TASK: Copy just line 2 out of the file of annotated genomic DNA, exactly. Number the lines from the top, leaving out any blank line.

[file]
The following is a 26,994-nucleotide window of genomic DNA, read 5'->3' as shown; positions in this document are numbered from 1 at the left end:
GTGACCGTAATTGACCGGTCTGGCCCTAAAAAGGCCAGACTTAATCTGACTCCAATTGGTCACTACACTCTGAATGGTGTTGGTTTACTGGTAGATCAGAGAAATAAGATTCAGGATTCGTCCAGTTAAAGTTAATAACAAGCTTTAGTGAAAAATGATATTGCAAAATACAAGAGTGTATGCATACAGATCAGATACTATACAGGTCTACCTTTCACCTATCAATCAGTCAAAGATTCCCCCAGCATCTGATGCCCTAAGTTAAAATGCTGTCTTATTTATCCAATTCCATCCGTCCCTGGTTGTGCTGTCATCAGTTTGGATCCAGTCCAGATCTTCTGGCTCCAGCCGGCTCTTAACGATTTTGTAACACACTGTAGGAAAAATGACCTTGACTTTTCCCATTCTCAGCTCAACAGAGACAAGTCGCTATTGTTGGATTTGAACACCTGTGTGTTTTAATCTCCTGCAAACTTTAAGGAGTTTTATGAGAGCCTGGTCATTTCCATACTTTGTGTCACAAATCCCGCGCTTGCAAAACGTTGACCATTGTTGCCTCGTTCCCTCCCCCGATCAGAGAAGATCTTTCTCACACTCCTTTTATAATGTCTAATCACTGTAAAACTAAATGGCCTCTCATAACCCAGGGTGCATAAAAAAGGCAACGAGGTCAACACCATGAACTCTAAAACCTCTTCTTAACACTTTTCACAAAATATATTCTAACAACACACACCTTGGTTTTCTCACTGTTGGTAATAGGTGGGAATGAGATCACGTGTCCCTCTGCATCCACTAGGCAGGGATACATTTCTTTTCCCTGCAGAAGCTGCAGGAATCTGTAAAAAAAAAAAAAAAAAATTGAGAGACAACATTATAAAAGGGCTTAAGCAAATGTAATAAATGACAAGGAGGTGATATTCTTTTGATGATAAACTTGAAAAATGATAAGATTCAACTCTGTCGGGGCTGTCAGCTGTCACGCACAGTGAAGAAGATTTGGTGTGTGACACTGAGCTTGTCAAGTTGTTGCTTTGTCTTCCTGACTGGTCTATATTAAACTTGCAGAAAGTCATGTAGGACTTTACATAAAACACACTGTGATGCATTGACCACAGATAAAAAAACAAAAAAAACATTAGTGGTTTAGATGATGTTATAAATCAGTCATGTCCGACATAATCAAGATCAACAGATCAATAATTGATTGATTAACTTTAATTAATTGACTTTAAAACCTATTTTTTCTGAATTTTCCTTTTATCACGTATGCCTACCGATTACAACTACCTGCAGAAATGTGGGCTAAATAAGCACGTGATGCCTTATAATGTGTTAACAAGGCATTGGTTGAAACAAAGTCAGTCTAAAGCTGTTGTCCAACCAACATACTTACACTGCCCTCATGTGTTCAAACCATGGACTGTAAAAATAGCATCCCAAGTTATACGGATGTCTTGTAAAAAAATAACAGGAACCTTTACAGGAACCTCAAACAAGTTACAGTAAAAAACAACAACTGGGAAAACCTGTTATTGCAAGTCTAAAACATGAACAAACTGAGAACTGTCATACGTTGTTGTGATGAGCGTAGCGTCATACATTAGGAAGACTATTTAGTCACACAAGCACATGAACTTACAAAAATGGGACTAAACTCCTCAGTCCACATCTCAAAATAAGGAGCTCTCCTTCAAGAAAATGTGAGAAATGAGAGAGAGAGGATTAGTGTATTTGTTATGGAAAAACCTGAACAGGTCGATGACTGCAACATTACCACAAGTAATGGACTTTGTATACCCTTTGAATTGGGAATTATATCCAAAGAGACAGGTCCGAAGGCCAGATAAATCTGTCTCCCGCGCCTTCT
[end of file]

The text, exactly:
GTGACCGTAATTGACCGGTCTGGCCCTAAAAAGGCCAGACTTAATCTGACTCCAATTGGTCACTACACTCTGAATGGTGTTGGTTTACTGGTAGATCAGAGAAATAAGATTCAGGATTCGTCCAGTTAAAGTTAATAACAAGCTTTAGTGAAAAATGATATTGCAAAATACAAGAGTGTATGCATACAGATCAGATACTATACAGGTCTACCTTTCACCTATCAATCAGTCAAAGATTCCCCCAGCATCTGATGCCCTAAGTTAAAATGCTGTCTTATTTATCCAATTCCATCCGTCCCTGGTTGTGCTGTCATCAGTTTGGATCCAGTCCAGATCTTCTGGCTCCAGCCGGCTCTTAACGATTTTGTAACACACTGTAGGAAAAATGACCTTGACTTTTCCCATTCTCAGCTCAACAGAGACAAGTCGCTATTGTTGGATTTGAACACCTGTGTGTTTTAATCTCCTGCAAACTTTAAGGAGTTTTATGAGAGCCTGGTCATTTCCATACTTTGTGTCACAAATCCCGCGCTTGCAAAACGTTGACCATTGTTGCCTCGTTCCCTCCCCCGATCAGAGAAGATCTTTCTCACACTCCTTTTATAATGTCTAATCACTGTAAAACTAAATGGCCTCTCATAACCCAGGGTGCATAAAAAAGGCAACGAGGTCAACACCATGAACTCTAAAACCTCTTCTTAACACTTTTCACAAAATATATTCTAACAACACACACCTTGGTTTTCTCACTGTTGGTAATAGGTGGGAATGAGATCACGTGTCCCTCTGCATCCACTAGGCAGGGATACATTTCTTTTCCCTGCAGAAGCTGCAGGAATCTGTAAAAAAAAAAAAAAAAAATTGAGAGACAACATTATAAAAGGGCTTAAGCAAATGTAATAAATGACAAGGAGGTGATATTCTTTTGATGATAAACTTGAAAAATGATAAGATTCAACTCTGTCGGGGCTGTCAGCTGTCACGCACAGTGAAGAAGATTTGGTGTGTGACACTGAGCTTGTCAAGTTGTTGCTTTGTCTTCCTGACTGGTCTATATTAAACTTGCAGAAAGTCATGTAGGACTTTACATAAAACACACTGTGATGCATTGACCACAGATAAAAAAACAAAAAAAACATTAGTGGTTTAGATGATGTTATAAATCAGTCATGTCCGACATAATCAAGATCAACAGATCAATAATTGATTGATTAACTTTAATTAATTGACTTTAAAACCTATTTTTTCTGAATTTTCCTTTTATCACGTATGCCTACCGATTACAACTACCTGCAGAAATGTGGGCTAAATAAGCACGTGATGCCTTATAATGTGTTAACAAGGCATTGGTTGAAACAAAGTCAGTCTAAAGCTGTTGTCCAACCAACATACTTACACTGCCCTCATGTGTTCAAACCATGGACTGTAAAAATAGCATCCCAAGTTATACGGATGTCTTGTAAAAAAATAACAGGAACCTTTACAGGAACCTCAAACAAGTTACAGTAAAAAACAACAACTGGGAAAACCTGTTATTGCAAGTCTAAAACATGAACAAACTGAGAACTGTCATACGTTGTTGTGATGAGCGTAGCGTCATACATTAGGAAGACTATTTAGTCACACAAGCACATGAACTTACAAAAATGGGACTAAACTCCTCAGTCCACATCTCAAAATAAGGAGCTCTCCTTCAAGAAAATGTGAGAAATGAGAGAGAGAGGATTAGTGTATTTGTTATGGAAAAACCTGAACAGGTCGATGACTGCAACATTACCACAAGTAATGGACTTTGTATACCCTTTGAATTGGGAATTATATCCAAAGAGACAGGTCCGAAGGCCAGATAAATCTGTCTCCCGCGCCTTCT